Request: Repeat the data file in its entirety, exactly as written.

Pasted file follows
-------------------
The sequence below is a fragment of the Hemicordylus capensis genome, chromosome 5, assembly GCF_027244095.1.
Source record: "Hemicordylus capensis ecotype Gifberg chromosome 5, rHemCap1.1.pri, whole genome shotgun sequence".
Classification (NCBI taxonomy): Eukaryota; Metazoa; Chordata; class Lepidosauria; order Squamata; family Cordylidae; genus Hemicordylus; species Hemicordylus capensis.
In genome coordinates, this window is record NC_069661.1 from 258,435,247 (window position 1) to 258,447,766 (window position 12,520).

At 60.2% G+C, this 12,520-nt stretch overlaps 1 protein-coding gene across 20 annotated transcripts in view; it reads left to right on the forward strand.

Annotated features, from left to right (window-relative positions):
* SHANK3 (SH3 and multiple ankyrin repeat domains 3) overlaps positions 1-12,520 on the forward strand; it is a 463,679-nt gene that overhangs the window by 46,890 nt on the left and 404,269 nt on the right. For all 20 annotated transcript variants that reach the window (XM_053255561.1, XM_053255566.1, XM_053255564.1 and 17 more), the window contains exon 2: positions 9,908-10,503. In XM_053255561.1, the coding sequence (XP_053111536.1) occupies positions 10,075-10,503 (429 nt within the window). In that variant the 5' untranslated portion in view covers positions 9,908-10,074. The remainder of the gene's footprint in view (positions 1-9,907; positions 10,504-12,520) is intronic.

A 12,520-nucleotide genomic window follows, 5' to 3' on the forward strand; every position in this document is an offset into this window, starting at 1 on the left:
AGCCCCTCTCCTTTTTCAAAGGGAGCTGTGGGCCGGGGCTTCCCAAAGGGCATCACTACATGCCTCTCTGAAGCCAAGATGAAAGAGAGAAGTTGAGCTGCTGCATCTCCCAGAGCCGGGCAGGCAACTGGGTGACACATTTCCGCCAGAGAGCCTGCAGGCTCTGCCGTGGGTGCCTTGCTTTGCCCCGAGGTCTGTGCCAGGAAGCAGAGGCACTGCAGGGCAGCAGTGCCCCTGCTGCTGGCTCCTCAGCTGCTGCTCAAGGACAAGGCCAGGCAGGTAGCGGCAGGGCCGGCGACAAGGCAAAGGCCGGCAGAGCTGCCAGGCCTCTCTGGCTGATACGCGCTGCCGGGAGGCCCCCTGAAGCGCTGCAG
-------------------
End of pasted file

The sequence below is a fragment of the Hemicordylus capensis genome, chromosome 5, assembly GCF_027244095.1.
Source record: "Hemicordylus capensis ecotype Gifberg chromosome 5, rHemCap1.1.pri, whole genome shotgun sequence".
Classification (NCBI taxonomy): Eukaryota; Metazoa; Chordata; class Lepidosauria; order Squamata; family Cordylidae; genus Hemicordylus; species Hemicordylus capensis.
In genome coordinates, this window is record NC_069661.1 from 258,435,247 (window position 1) to 258,447,766 (window position 12,520).

At 60.2% G+C, this 12,520-nt stretch overlaps 1 protein-coding gene across 20 annotated transcripts in view; it reads left to right on the forward strand.

Annotated features, from left to right (window-relative positions):
* SHANK3 (SH3 and multiple ankyrin repeat domains 3) overlaps positions 1-12,520 on the forward strand; it is a 463,679-nt gene that overhangs the window by 46,890 nt on the left and 404,269 nt on the right. For all 20 annotated transcript variants that reach the window (XM_053255561.1, XM_053255566.1, XM_053255564.1 and 17 more), the window contains exon 2: positions 9,908-10,503. In XM_053255561.1, the coding sequence (XP_053111536.1) occupies positions 10,075-10,503 (429 nt within the window). In that variant the 5' untranslated portion in view covers positions 9,908-10,074. The remainder of the gene's footprint in view (positions 1-9,907; positions 10,504-12,520) is intronic.

A 12,520-nucleotide genomic window follows, 5' to 3' on the forward strand; every position in this document is an offset into this window, starting at 1 on the left:
AGCCCCTCTCCTTTTTCAAAGGGAGCTGTGGGCCGGGGCTTCCCAAAGGGCATCACTACATGCCTCTCTGAAGCCAAGATGAAAGAGAGAAGTTGAGCTGCTGCATCTCCCAGAGCCGGGCAGGCAACTGGGTGACACATTTCCGCCAGAGAGCCTGCAGGCTCTGCCGTGGGTGCCTTGCTTTGCCCCGAGGTCTGTGCCAGGAAGCAGAGGCACTGCAGGGCAGCAGTGCCCCTGCTGCTGGCTCCTCAGCTGCTGCTCAAGGACAAGGCCAGGCAGGTAGCGGCAGGGCCGGCGACAAGGCAAAGGCCGGCAGAGCTGCCAGGCCTCTCTGGCTGATACGCGCTGCCGGGAGGCCCCCTGAAGCGCTGCAG